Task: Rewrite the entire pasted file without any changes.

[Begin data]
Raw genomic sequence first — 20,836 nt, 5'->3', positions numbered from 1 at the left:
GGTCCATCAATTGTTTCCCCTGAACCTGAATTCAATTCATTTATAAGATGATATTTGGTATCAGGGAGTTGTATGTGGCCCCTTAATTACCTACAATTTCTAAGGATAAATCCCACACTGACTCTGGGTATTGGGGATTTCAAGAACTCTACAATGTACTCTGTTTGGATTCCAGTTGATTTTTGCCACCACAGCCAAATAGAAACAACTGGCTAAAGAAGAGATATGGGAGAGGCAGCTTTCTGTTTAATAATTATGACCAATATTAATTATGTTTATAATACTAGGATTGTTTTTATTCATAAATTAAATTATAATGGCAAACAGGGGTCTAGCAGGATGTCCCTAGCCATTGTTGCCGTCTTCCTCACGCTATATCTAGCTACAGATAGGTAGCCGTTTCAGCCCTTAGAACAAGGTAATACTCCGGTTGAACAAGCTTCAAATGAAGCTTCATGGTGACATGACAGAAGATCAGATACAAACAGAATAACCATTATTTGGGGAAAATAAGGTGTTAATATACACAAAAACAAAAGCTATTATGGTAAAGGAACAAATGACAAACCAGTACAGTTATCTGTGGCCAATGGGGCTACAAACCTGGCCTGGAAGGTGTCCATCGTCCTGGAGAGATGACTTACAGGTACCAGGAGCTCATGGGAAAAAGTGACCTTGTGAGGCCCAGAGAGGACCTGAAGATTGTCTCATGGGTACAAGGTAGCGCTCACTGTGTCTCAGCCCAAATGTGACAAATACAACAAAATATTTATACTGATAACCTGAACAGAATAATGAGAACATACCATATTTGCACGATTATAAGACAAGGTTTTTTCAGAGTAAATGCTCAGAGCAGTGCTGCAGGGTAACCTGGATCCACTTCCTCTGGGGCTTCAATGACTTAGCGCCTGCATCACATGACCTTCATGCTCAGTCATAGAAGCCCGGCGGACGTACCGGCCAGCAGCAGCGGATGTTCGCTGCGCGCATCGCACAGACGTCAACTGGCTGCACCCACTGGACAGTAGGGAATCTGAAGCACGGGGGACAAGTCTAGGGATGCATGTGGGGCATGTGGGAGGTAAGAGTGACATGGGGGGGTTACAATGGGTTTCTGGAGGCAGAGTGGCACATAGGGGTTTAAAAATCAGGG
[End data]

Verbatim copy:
Raw genomic sequence first — 20,836 nt, 5'->3', positions numbered from 1 at the left:
GGTCCATCAATTGTTTCCCCTGAACCTGAATTCAATTCATTTATAAGATGATATTTGGTATCAGGGAGTTGTATGTGGCCCCTTAATTACCTACAATTTCTAAGGATAAATCCCACACTGACTCTGGGTATTGGGGATTTCAAGAACTCTACAATGTACTCTGTTTGGATTCCAGTTGATTTTTGCCACCACAGCCAAATAGAAACAACTGGCTAAAGAAGAGATATGGGAGAGGCAGCTTTCTGTTTAATAATTATGACCAATATTAATTATGTTTATAATACTAGGATTGTTTTTATTCATAAATTAAATTATAATGGCAAACAGGGGTCTAGCAGGATGTCCCTAGCCATTGTTGCCGTCTTCCTCACGCTATATCTAGCTACAGATAGGTAGCCGTTTCAGCCCTTAGAACAAGGTAATACTCCGGTTGAACAAGCTTCAAATGAAGCTTCATGGTGACATGACAGAAGATCAGATACAAACAGAATAACCATTATTTGGGGAAAATAAGGTGTTAATATACACAAAAACAAAAGCTATTATGGTAAAGGAACAAATGACAAACCAGTACAGTTATCTGTGGCCAATGGGGCTACAAACCTGGCCTGGAAGGTGTCCATCGTCCTGGAGAGATGACTTACAGGTACCAGGAGCTCATGGGAAAAAGTGACCTTGTGAGGCCCAGAGAGGACCTGAAGATTGTCTCATGGGTACAAGGTAGCGCTCACTGTGTCTCAGCCCAAATGTGACAAATACAACAAAATATTTATACTGATAACCTGAACAGAATAATGAGAACATACCATATTTGCACGATTATAAGACAAGGTTTTTTCAGAGTAAATGCTCAGAGCAGTGCTGCAGGGTAACCTGGATCCACTTCCTCTGGGGCTTCAATGACTTAGCGCCTGCATCACATGACCTTCATGCTCAGTCATAGAAGCCCGGCGGACGTACCGGCCAGCAGCAGCGGATGTTCGCTGCGCGCATCGCACAGACGTCAACTGGCTGCACCCACTGGACAGTAGGGAATCTGAAGCACGGGGGACAAGTCTAGGGATGCATGTGGGGCATGTGGGAGGTAAGAGTGACATGGGGGGGTTACAATGGGTTTCTGGAGGCAGAGTGGCACATAGGGGTTTAAAAATCAGGG